The role of the Project Manager, according to the developments of Project Management, is in continuous evolution, driven by new technologies, new business models and a continuously developing workforce.
The tasks and responsibilities of the project manager are evolving. Today’s project managers do much more than supervise certain lists of activities that are part of a project.
Their role today has progressed significantly. Nowadays, a project manager works with more people, teams and suppliers and is faced with new challenges every day that the project manager of 10 years ago would never have believed possible.
So here are the five trends that are helping to change the role of the project manager, turning it into… a “modern” one.
A younger workforce
Technology is not the only field in which there is a growing shortage of talent.
A research conducted by the Project Management Institute, stated that employers will have to fill nearly 2.2 million project management positions on an annual basis until 2027.
Otherwise, the talent gap could result in a potential loss of approximately $207.9 billion.
What does that mean? That older project managers are retiring, making way for a new generation of professionals.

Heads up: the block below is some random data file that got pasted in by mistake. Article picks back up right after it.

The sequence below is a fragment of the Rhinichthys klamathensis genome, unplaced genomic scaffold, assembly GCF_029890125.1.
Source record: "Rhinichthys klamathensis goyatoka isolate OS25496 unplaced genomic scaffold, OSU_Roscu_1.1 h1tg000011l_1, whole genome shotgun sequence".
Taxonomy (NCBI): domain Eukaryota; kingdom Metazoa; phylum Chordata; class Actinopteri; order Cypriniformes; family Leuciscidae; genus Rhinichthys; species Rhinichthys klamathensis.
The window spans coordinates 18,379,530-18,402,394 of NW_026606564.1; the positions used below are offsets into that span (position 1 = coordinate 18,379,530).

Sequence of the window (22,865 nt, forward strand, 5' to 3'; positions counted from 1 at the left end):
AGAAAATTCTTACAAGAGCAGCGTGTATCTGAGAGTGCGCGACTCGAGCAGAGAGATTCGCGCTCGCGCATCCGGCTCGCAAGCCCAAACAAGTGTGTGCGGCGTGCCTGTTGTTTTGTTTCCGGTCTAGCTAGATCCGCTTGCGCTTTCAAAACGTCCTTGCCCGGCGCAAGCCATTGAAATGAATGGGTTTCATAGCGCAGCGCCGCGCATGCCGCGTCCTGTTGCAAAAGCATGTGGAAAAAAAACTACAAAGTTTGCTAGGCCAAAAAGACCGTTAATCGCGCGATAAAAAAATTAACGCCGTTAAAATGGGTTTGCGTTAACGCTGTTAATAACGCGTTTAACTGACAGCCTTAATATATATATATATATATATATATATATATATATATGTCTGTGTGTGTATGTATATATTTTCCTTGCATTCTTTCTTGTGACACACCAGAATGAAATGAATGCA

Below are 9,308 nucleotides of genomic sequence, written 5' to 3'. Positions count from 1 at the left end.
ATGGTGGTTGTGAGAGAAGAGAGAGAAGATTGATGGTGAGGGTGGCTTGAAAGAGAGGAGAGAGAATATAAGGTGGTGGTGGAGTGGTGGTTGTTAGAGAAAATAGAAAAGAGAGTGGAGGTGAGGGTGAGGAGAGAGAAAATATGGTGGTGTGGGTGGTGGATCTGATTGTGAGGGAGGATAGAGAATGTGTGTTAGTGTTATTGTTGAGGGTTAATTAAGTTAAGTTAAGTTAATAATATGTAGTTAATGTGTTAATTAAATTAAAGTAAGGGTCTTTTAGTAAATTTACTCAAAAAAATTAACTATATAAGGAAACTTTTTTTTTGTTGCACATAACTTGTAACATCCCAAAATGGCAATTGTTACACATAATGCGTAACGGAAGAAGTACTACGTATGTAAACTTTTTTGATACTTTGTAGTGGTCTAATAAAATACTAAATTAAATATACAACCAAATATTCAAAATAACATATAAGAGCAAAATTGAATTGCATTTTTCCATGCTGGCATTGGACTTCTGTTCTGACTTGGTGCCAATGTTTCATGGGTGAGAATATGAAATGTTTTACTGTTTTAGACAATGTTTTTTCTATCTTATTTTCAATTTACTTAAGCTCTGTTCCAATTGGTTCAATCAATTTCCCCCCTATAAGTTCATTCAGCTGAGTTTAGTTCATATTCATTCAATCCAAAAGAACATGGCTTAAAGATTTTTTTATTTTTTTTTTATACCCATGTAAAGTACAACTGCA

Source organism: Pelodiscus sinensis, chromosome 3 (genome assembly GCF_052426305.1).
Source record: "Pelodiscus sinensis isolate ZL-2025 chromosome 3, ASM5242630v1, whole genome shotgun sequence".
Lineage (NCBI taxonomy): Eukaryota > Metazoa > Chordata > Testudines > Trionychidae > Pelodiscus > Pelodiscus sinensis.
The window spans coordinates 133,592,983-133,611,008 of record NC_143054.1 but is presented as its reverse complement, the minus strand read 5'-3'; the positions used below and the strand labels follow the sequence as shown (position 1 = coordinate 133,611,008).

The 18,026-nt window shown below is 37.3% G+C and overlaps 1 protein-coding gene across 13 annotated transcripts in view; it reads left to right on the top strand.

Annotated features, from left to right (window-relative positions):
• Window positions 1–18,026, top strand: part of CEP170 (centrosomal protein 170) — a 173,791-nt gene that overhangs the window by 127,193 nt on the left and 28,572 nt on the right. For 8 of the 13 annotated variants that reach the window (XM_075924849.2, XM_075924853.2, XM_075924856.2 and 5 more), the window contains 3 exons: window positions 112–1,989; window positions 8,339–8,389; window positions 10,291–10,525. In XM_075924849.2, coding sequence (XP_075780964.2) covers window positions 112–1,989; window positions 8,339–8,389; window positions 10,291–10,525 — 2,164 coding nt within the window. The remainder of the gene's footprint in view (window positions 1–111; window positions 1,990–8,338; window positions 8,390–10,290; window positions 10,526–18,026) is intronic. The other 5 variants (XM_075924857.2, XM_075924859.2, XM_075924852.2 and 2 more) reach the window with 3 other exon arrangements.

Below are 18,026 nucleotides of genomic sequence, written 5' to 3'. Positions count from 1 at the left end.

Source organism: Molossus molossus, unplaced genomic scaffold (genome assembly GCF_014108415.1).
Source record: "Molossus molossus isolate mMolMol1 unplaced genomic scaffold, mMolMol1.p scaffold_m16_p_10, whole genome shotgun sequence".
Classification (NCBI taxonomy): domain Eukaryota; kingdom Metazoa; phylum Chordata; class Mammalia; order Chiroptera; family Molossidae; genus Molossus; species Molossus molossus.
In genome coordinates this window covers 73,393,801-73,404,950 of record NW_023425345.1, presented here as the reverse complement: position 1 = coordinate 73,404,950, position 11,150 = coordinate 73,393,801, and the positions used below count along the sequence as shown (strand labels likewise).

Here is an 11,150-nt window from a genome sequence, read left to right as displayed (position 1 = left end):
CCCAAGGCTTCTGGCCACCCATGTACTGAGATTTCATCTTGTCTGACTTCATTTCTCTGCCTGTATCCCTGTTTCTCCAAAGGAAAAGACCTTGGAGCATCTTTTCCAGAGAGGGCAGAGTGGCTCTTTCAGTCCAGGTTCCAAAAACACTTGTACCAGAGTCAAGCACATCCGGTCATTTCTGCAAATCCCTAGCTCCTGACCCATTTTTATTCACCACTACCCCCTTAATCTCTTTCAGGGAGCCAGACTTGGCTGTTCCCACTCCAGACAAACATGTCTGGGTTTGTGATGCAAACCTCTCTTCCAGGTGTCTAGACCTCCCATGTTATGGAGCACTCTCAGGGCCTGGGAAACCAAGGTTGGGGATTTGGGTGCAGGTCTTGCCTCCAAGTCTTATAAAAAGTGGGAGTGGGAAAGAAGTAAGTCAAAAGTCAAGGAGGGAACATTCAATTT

There has also been a significant increase in the number of jobs requiring project-oriented skills, which means more jobs in more fields and in different roles.
Artificial intelligence will play an increasingly major role
The role of the Project Manager will be influenced by artificial intelligence.
Sure, we are still decades away from an era in which artificial intelligence will outperform human intelligence. Many people wonder that one day something similar will happen, but it is also a fact that artificial intelligence will play an increasingly larger role in everyday life and, consequently, in project management.
The purpose of artificial intelligence will not be to replace human workers, but to increase their skills and capabilities.
Artificial intelligence will make the work of the project manager leaner than ever before.
Many project managers know from experience that prioritizing activities and allocating resources is one of the most nightmarish parts of the job. In addition, researching and analyzing data is always a “headache”.
So wouldn’t it be nice if someone (or “something”) could take care of all this in a couple of minutes?